suggestions, approve him a friend and favourite of God,

a patron of truth, a maintainer of piety and peace; one

meriting, because obtaining, the singular countenance and

succour of God.

And if yielding our Lord over to death (which being a total incapacity of enjoying any good, doth signify an extremely bad state) might imply God's displeasure or disregard toward him, (as indeed it did in a fort, he standing in our room to undergo the inflictions of divine wrath and justice;) then, answerably, restoring him to life (which, as the foundation of enjoying any good, doth represent the best condition) must demonstrate a singular tenderness of affection, with a full approbation and acceptance of his performances: this indeed far more pregnantly doth argue favour, than that could imply displeasure; for that may happen to the best men upon other grounds, this can bear no other than a favourable interpretation.

Farther, to give life doth ground that relation which is deepest in nature, and importeth most affection; whence, in the holy style, to raise up to life, is termed to beget; Acts xiii. and the regeneration is put for the rejiirreclion; so that Matt. x\x. ll being a paternal act, signifieth a paternal regard; and »*• thence perhaps St. Paul telleth us, that our Lord was de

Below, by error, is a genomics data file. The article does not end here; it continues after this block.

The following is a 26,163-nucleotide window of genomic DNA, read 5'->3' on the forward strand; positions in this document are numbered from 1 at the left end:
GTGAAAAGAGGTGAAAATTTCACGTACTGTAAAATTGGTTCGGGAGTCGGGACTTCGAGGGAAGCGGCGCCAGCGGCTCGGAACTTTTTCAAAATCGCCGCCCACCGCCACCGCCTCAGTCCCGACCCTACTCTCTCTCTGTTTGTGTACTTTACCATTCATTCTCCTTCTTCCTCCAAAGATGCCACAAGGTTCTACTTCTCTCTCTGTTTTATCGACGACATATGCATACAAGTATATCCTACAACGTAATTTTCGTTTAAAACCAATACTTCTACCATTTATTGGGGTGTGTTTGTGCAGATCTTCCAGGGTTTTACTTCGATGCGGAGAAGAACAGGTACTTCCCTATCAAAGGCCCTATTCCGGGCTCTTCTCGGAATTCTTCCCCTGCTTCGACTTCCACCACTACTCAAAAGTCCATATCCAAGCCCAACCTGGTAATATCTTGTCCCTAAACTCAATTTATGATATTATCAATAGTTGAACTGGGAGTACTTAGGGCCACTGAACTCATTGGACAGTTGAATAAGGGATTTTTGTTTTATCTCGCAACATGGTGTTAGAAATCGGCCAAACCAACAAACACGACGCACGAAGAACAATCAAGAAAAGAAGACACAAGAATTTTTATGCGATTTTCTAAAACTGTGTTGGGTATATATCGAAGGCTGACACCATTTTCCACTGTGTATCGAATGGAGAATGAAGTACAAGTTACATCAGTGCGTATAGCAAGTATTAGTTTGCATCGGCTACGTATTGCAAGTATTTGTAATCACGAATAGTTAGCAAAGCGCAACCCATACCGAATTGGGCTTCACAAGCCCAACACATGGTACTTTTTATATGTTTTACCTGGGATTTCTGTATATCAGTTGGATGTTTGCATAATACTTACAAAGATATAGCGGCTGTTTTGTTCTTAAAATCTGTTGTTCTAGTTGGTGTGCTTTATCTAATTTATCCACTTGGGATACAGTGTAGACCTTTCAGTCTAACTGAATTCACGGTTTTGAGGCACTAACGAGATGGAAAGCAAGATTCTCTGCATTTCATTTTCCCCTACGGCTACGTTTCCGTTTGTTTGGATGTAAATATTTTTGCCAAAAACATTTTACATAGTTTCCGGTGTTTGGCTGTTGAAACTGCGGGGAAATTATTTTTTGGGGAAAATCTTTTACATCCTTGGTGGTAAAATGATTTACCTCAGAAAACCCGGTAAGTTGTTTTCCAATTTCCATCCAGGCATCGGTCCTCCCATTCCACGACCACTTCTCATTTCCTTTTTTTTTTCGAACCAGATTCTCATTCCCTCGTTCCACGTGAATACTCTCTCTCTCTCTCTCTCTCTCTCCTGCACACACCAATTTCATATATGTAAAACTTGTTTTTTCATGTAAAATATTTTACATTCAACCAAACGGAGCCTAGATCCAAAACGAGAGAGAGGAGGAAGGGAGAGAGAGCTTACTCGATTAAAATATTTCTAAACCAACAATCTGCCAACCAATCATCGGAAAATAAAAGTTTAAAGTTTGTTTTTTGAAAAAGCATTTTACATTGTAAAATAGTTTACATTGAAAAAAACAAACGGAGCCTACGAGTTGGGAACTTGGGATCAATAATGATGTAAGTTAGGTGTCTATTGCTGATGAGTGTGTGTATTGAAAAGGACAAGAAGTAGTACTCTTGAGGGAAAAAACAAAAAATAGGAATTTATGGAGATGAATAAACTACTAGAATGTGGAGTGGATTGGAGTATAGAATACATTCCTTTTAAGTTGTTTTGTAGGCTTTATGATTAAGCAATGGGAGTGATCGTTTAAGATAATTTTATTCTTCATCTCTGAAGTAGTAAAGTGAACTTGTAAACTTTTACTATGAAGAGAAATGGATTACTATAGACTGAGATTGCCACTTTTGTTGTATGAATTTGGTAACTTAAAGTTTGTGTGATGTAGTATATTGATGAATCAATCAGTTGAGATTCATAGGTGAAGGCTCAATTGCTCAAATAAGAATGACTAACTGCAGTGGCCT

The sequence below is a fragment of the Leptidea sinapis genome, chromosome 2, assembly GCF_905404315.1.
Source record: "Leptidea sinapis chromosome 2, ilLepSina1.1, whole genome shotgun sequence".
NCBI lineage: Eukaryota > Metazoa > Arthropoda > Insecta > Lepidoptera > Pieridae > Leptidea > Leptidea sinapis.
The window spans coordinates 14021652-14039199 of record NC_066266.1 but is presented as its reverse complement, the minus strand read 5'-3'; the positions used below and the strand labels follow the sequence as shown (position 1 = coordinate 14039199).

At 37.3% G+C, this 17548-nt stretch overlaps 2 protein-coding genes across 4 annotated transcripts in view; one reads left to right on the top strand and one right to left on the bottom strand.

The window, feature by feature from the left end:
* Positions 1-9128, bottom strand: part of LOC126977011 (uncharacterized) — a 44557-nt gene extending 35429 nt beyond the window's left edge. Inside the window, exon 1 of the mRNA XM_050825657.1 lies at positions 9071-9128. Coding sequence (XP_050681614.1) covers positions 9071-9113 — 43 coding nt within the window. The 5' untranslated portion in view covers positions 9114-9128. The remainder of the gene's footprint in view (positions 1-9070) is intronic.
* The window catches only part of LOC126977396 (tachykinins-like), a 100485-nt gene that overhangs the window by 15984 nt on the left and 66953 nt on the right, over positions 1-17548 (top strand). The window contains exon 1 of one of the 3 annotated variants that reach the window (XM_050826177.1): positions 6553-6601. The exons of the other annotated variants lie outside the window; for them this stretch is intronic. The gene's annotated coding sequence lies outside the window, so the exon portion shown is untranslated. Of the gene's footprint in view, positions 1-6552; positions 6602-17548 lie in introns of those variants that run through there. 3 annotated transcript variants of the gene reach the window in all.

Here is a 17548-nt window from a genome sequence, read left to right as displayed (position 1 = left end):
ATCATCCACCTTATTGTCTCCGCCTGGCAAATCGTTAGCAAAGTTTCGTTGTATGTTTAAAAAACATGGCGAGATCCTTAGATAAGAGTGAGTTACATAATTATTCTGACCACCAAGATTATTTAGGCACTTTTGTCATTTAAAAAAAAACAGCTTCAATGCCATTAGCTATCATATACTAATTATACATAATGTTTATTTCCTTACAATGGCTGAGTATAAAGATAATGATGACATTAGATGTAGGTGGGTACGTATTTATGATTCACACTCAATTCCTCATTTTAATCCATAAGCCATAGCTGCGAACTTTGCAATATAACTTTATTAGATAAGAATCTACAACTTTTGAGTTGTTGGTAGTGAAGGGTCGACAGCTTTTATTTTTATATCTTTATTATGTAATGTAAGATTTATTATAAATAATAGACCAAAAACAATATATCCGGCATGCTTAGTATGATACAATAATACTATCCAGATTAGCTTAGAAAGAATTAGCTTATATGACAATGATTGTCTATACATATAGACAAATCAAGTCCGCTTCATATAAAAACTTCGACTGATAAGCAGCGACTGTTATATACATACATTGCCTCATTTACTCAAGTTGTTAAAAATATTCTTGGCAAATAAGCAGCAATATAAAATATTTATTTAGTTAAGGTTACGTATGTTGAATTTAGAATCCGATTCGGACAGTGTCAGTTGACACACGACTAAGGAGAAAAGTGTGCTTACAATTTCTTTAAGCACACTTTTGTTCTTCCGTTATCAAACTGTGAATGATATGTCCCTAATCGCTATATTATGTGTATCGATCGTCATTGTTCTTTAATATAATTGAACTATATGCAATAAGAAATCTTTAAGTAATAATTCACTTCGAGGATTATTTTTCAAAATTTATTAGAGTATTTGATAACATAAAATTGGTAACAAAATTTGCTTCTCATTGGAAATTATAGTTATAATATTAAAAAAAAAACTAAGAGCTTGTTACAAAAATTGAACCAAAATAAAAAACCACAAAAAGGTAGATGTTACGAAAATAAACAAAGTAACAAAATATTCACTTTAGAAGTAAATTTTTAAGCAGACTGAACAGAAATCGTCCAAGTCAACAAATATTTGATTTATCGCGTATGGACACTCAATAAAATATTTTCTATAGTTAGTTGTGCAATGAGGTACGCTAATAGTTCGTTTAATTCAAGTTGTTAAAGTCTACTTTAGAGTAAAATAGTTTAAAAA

clared, or defined to le the Son of God, ly his resurrection from the dead.

6. Secondly, By our Lord's resurrection we may be assured concerning the efficacy of his undertakings for us: for considering it we may not doubt of God's being reconciled to us, of obtaining the pardon of our sins and acceptance of our persons, of receiving all helps conducible to our sanctification, of attaining final happiness, in cafe SERM. we are not on our parts deficient; all those benefits by our XXX.'

Lord's resurreaion, as a certain seal, being ratified to us,

and in a manner conferred on us.